Live export relief as new cattle density rules delayed

Cattle exporters have been granted an 11th-hour reprieve after being told yesterday tougher new rules that reduce stocking densities up to 15 per cent will not come into effect from today as originally planned.

The Department of Agriculture and Water Resources told cattle exporters yesterday the Australian Meat and Livestock Industry (Export of Livestock by Sea) Order 2019, had not been signed and so would not be in place as planned on June 1.

However, the department said it still planned to implement the proposed new requirements, a key recommendation of the Review of Australian Standards for the Export of Livestock completed this year, and would inform the industry of the new date shortly, providing 10 working days’ notice.

Reduced stocking densities, based on a number of factors including the length of the voyage and weight of cattle, reduce profitability, with cattle producers wearing the brunt.

Kimberley Pilbara Cattlemen’s Association chief executive Emma White said more careful consideration of the implications were welcome, as the reduced stocking densities had the potential to cause a big financial impact on cattle producers.

She cited an example from the Australian Live Exporters Council, which said a ship normally carrying 5000 lighter cattle to Indonesia may need carry as few as 4300 head, increasing freight costs by $20 an animal, which would be passed on to cattle producers.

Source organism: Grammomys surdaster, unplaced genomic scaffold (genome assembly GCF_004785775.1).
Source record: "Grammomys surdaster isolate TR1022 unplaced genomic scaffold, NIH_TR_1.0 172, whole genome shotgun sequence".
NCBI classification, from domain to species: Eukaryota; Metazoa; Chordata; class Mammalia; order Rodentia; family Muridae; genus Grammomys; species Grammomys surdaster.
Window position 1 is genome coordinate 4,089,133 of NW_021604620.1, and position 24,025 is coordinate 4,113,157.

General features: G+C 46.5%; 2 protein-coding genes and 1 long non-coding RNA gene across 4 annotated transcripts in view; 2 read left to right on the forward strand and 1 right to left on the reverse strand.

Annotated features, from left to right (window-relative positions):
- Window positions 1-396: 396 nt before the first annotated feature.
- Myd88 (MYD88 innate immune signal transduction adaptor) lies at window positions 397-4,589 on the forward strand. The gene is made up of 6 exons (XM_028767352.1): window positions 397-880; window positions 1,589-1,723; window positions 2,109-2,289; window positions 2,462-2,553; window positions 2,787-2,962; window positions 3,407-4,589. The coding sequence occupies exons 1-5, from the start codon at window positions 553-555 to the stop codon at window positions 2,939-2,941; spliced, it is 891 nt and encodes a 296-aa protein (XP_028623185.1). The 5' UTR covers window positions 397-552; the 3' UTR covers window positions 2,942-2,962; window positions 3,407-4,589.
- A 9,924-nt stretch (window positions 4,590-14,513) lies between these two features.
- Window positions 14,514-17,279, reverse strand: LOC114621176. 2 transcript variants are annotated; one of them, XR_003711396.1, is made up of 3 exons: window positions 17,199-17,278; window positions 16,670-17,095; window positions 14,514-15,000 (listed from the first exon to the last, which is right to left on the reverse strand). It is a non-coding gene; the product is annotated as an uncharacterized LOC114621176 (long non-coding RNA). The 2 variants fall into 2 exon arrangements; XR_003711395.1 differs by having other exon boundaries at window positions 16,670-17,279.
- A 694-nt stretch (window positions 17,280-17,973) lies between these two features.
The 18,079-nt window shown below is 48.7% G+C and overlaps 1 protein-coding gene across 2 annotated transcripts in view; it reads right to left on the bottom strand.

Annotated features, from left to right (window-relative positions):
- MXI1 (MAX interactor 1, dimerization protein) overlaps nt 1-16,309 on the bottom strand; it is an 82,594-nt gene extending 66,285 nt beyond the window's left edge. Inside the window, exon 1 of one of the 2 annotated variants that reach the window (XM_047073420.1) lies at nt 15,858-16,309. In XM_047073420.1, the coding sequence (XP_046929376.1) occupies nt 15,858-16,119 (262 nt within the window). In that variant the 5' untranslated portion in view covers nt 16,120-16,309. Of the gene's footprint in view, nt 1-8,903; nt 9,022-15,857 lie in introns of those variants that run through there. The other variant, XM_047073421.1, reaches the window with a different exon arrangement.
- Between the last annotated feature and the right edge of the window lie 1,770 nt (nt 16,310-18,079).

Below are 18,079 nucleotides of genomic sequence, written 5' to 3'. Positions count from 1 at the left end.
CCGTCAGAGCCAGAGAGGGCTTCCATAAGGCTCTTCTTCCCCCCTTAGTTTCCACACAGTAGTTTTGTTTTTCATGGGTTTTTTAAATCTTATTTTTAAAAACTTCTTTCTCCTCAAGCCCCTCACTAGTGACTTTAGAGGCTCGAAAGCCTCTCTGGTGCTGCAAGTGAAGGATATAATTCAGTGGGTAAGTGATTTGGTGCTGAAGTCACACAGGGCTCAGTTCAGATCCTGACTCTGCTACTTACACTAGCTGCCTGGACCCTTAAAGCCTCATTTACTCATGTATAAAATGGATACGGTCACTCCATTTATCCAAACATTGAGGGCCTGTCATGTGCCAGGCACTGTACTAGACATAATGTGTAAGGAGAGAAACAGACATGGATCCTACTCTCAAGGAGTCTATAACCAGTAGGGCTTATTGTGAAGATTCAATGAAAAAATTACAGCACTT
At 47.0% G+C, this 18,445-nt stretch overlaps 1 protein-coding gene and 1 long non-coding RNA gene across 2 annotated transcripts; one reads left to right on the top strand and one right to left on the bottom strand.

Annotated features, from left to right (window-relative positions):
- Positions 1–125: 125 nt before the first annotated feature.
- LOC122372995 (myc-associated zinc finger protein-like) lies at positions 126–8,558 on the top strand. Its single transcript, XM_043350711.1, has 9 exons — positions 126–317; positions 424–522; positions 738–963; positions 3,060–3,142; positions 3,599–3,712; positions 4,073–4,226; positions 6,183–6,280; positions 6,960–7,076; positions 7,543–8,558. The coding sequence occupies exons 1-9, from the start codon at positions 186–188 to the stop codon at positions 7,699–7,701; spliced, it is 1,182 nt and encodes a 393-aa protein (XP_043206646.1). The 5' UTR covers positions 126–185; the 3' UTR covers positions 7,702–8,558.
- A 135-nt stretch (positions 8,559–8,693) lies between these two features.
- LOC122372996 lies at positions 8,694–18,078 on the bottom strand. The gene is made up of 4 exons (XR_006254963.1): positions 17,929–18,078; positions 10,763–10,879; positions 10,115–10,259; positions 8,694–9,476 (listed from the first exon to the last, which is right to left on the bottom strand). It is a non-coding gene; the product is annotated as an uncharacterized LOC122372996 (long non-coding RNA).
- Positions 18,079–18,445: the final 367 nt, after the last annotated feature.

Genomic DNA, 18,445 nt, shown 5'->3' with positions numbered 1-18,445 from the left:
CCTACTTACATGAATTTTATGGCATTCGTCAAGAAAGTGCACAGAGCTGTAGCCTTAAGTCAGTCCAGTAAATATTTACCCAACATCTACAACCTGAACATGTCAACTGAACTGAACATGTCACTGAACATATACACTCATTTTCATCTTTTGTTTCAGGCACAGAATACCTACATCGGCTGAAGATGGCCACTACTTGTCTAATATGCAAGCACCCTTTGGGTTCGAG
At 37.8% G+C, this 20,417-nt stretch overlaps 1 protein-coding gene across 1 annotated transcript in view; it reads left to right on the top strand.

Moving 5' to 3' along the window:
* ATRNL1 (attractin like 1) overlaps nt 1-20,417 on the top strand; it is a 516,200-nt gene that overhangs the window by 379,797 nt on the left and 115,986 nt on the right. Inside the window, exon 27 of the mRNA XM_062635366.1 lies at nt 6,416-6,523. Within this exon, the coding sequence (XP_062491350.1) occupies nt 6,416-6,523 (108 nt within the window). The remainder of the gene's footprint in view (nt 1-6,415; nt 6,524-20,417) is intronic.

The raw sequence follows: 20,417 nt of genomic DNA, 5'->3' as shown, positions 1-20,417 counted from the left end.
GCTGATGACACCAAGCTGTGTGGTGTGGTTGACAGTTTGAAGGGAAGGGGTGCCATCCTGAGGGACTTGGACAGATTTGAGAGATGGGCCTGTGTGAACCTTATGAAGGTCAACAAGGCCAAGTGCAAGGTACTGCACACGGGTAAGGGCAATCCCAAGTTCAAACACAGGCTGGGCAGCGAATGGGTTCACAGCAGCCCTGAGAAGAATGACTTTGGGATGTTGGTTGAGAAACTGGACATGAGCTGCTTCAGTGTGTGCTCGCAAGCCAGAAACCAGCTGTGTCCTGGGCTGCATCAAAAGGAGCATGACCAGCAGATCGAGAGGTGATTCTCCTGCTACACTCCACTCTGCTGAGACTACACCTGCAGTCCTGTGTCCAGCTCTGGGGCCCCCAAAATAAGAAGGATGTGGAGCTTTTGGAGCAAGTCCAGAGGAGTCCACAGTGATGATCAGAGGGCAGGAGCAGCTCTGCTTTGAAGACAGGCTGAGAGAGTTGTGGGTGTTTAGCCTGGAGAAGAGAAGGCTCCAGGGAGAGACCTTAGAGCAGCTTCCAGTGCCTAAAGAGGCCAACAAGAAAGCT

WA Livestock Exporters Association chairman John Cunnington said it was sensible to delay the signing of the order, given the department hadn’t yet assessed the “alternate stocking density” applications.

Alternate stocking density applications relate to voyages of less than 10 days for exporters that have a proved strong animal welfare record, and mean the reduction in cattle carried, relative to space, is not as severe.

However, they must be applied for by exporters, and the department still hadn’t come to a conclusion or assessed any applications, he said.

“I expect the secretary of DAWR has been waiting to discuss this with the new agriculture minister as it is quite a major change for the industry,” Mr Cunnington said.

Though welcome, the move had caused disruption.

For example, Halleen Australasian Livestock Traders, where Mr Cunnington works, has two shipments departing within the week, and had planned for fewer cattle under lower densities.

“We are now trying to source extra cattle to fill remaining space aboard the vessel, and I’m sure other exporters would be looking at the same thing,” he said.